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Notes on Intel CPU iMac Take-Apart
Posted: 12/8/2006
Last Updated: 12/12/2006 (Notes on 24in iMac Model)



Several readers with Intel-based iMacs have asked for a take-apart guide (for hard drive upgrades, CPU chip swaps, etc.). There's been take-apart guides for most all previous iMacs as well as the Intel-based Mac Mini (including CPU chip upgrades), MacBooks, MacBook Pros, Powerbooks etc. (see FAQ for links) but not the Intel CPU iMac (that I have seen to date). (At times there's been a copy of the iMac service manual (PDF) floating around the web but most owners don't have it.) I've posted links to some intel-cpu imac internals in the past, but not a real step-by-step take-apart guide, although I'd forgotten about a reader's post in the Feb. 1st 2006 news page to his (Jan. 2006 model) iMac take-apart photo gallery for a hard drive upgrade.
A reader replied to a request awhile back asking why no intel-based iMac owners has posted guides on CPU chip swaps as it's socketed like the Intel-based Mini (which several readers have upgraded the Mini's CPU) and sent a writeup on notes, tools and steps involved but asked his name not be used. If you have any corrections, additional info, images, etc to add, let me know. Thanks.

Note: Here's a reply from a 24in iMac owner (I assume):

" The 24in is a totally different animal. The front bezel is a breeze to pull off. Just get rid of the screws on the bottom and lift it. Disconnect the iSight and micro connections and there you are.
In addition being it larger components have more space and the monitor can be lifted after pulling the 8 torx screws and the lateral grounding(?) tape.
Changing HD or DVD drive is easy but for the rest there is little to be done since I suppose one needs to pull the main frame (main logic board) out to get to the processor or other innards.
-Saluti "

(Earlier notes follow)

" Some people have expressed interest in the disassembly of the new iMacs. This is not a complete guide but it should get you started if you can not find the Apple service manual online although I would dissuade ANYONE from attempting this due to the difficulty and potential for damage involved. Keep in mind any damage done to your computer during your adventures inside void the warranty and could result in expensive repairs. (Disassembly is at your OWN RISK.)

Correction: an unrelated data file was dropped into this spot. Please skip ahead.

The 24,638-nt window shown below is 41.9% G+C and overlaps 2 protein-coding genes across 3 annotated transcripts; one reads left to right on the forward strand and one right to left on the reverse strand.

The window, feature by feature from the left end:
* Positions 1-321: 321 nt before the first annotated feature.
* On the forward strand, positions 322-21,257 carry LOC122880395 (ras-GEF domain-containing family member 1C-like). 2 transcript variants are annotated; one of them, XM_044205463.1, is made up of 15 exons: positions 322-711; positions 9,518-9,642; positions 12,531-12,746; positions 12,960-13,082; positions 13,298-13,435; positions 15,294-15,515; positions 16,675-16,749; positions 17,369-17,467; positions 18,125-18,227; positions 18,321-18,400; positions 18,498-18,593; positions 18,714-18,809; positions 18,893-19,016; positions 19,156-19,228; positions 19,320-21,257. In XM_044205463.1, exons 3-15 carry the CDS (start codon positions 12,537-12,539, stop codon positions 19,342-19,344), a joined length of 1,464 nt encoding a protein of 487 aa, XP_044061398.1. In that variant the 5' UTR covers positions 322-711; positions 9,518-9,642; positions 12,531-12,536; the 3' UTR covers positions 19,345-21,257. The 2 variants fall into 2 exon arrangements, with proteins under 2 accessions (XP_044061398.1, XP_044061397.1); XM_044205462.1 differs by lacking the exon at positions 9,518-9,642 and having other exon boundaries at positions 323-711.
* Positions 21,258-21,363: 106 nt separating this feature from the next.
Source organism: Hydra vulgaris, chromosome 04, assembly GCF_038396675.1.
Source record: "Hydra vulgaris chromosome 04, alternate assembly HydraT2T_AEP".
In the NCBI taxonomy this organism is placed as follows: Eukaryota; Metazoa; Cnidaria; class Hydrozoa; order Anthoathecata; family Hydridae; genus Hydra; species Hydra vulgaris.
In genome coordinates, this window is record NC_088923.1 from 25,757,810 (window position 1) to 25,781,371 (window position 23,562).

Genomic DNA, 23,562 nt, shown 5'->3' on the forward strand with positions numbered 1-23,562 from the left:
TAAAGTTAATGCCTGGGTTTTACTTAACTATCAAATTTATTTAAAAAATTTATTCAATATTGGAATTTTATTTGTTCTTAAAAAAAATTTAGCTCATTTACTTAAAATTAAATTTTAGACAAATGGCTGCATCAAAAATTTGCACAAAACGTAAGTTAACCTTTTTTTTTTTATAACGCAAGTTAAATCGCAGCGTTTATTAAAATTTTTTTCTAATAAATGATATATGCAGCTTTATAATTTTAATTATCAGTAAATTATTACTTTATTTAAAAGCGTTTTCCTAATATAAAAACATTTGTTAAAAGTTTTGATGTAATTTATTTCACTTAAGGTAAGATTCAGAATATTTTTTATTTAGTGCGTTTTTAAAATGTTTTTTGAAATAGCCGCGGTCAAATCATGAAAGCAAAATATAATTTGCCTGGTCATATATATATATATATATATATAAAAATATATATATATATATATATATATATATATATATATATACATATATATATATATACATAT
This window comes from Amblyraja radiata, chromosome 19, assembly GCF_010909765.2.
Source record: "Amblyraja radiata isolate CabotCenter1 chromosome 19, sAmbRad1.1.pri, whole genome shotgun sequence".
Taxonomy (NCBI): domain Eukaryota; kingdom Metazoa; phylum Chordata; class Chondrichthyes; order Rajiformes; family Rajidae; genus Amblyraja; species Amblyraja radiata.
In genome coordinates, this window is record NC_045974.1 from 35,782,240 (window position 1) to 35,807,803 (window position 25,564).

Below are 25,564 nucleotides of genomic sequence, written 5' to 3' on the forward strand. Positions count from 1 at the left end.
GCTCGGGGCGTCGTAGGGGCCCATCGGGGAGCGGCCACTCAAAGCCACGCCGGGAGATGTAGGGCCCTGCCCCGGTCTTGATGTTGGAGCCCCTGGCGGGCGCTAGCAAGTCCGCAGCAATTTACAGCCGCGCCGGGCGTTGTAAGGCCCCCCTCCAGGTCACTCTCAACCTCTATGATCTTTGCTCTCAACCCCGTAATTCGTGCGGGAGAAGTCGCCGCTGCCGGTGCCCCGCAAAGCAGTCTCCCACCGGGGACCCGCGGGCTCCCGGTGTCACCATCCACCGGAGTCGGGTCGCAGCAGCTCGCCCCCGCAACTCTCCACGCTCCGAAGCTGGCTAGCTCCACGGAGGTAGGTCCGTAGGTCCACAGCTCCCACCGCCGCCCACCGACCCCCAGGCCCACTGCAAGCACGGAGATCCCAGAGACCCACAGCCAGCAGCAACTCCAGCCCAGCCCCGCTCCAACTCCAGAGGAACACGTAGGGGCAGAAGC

With the case design change that incorporates the iSight into the chassis the iMac went from being trivially simple to disassemble to almost cryptically difficult. There are no user serviceable parts inside according to Apple. This should dissuade anyone who is not used to working with delicate electronics from attempting this. This guide is written from memory and may be incomplete. The iMac models vary slightly so YMMV.

    Tools required:
  • Torx T6
  • Torx T8
  • Torx T9
  • Philips #2, #1 screwdrivers
  • Plastic card (credit card or similar)
  • Some sort of screw organizer
  • Grounding strap.

Disassembly follows:

  • Remove the RAM door, two Philips #2 captive screws.
  • Remove three torx T8 screws from bottom of iMac (4 screws on 20")
  • Loosen front bezel from the rest of the assembly slightly. Do not remove bezel completely.
    the top of the bezel is held in my two latch mechanisms that can only be accessed with a plastic card and some luck.
    the latches pivot when the card is inserted upward into the rear ventilation slot of the imac at just the right angle.
    pushing the card in and forward (toward the front of the computer) makes the latch release and the bezel can be separated from the rest of the assembly with some persuasion.
    Each side has to be done separately. This is probably the most difficult part and can take about thirty min of fiddling if you have not done it before.

    Once the bezel is loose gently separate it from the chassis and disconnect the microphone cable and camera.
    You should now be looking at the bare LCD and a black EMI shield across the bottom.

    The black EMI shield is glued into place with tape, separate it from the bottom of the metal chassis along the bottom edge. Be careful it tears easily.
    A non marring plastic stick is very useful for this - like this Nylon probe (sometimes local stores like Radio Shack may have something similar)
    Similar black EMI tape is around the sides and top edge of the LCD.
    Unstick it but do not tear it off or remove it.

    Lay the iMac flat on its back. there are four T9 torx screws holding the LCD assembly to the rest of the chassis, one in each corner. They are difficult to see and you may need to bend the plastic sides of the rear bezel out of the way to see them clearly and remove them.
    Disconnect the video data cable from the MLB (main logic board), it is held in by two T6 torx screws.
    On the 17" model there is also an inverter cable that is plugged into the MLB near the right speaker, unplug it.